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First Quarter Moon

First Quarter Moon

Southern Cape Astronomy Club

First Quarter Moon from Pearly Beach Observatory.

One of the most obvious features of the Moon is that it passes through a number of phases from New Moon to Full Moon and back every 29.53 day (synodic month).  It makes a full circle relative to the background stars every 27.32 days (sidereal month), moving its own apparent diameter (half a degree) in slightly over one hour. This motion is easily noticeable when it occults a brigh star or planet.  On the 1st as well as on the 28th March, the brightest star in the constellation Leo, alpha Leonis or Regulus is occulted by the Moon.  Unfortunately both these events will not be visible from Southern Africa. The line separating sunlight from shadow, is called the terminator, and has nothing to do with Arnold Schwarzenegger and Hollywood. Observing with a telescope this movement can easily be seen by looking at various features on the lunar surface such as mountain peaks and craters.  More detail is visible near the terminator as opposed to viewing the lunar surface when it is fully lit during Full Moon when many of the craters are washed out by sunlight, some even disspearing from view entirly.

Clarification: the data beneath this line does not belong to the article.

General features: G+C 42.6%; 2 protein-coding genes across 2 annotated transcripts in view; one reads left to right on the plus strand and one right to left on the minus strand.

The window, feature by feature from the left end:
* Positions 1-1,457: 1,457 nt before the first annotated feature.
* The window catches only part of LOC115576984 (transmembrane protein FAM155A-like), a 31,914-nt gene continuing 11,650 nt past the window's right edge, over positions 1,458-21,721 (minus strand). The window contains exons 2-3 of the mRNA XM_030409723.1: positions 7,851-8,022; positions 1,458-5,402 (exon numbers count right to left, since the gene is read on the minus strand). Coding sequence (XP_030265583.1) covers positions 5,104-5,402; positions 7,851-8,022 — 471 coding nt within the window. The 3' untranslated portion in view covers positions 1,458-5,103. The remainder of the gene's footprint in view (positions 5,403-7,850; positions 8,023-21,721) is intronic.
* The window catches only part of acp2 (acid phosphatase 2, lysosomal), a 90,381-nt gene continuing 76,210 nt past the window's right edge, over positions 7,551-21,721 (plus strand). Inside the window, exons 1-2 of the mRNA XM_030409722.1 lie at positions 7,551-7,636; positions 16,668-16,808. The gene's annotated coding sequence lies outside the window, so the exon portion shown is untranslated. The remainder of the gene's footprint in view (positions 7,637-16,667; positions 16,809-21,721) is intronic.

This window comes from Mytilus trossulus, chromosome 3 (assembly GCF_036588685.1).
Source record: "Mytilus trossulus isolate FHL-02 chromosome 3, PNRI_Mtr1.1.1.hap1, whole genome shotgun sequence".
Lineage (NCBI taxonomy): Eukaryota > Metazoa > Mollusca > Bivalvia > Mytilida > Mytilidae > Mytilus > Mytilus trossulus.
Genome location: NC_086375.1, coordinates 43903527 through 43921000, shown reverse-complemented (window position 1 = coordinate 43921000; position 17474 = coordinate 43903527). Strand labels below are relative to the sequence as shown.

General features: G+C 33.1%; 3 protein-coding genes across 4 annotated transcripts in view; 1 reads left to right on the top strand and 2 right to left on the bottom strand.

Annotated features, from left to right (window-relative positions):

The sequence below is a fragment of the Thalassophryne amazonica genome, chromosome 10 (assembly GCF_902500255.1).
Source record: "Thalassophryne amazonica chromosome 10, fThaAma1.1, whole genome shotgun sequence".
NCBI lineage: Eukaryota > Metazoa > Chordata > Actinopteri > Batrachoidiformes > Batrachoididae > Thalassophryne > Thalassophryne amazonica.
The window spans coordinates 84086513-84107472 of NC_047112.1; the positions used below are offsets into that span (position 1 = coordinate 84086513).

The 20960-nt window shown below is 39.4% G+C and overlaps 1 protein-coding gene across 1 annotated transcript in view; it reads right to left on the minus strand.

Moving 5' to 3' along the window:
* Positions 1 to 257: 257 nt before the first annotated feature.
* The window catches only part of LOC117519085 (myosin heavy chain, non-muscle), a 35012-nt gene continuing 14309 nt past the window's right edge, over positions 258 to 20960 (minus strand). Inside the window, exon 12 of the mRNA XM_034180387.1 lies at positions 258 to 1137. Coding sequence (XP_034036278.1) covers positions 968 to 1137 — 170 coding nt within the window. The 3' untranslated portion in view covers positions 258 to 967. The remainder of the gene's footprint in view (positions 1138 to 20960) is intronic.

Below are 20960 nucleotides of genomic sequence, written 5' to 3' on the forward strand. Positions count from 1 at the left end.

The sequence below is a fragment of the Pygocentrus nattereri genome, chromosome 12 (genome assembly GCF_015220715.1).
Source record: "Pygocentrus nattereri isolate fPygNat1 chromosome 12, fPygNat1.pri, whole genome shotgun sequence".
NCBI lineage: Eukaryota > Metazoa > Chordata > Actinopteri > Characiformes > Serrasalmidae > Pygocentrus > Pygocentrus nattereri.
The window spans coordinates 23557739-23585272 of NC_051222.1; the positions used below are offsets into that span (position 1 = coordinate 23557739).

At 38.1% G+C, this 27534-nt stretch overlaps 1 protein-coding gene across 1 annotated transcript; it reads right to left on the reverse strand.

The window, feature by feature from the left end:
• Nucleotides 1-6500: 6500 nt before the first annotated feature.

The surface of the Moon has dark and bright markings; flat lava plains and rocky highlands. In many African traditions these markings are said to resemble the figure of a man or woman carrying a bundle of sticks.  In other cultures, a rabbit or bunny amongst other shapes such as a man is pointed out.

First Quarter Moon

Kos Coronaios

Southern Cape Astronomy Club meets at least once a month for stargazing or observation evenings close to new Moon or during astronomical related events. The well-established club is based in Pearly Beach just outside Gansbaai. Click on ‘More Info’ below to find out more about Southern Cape A...

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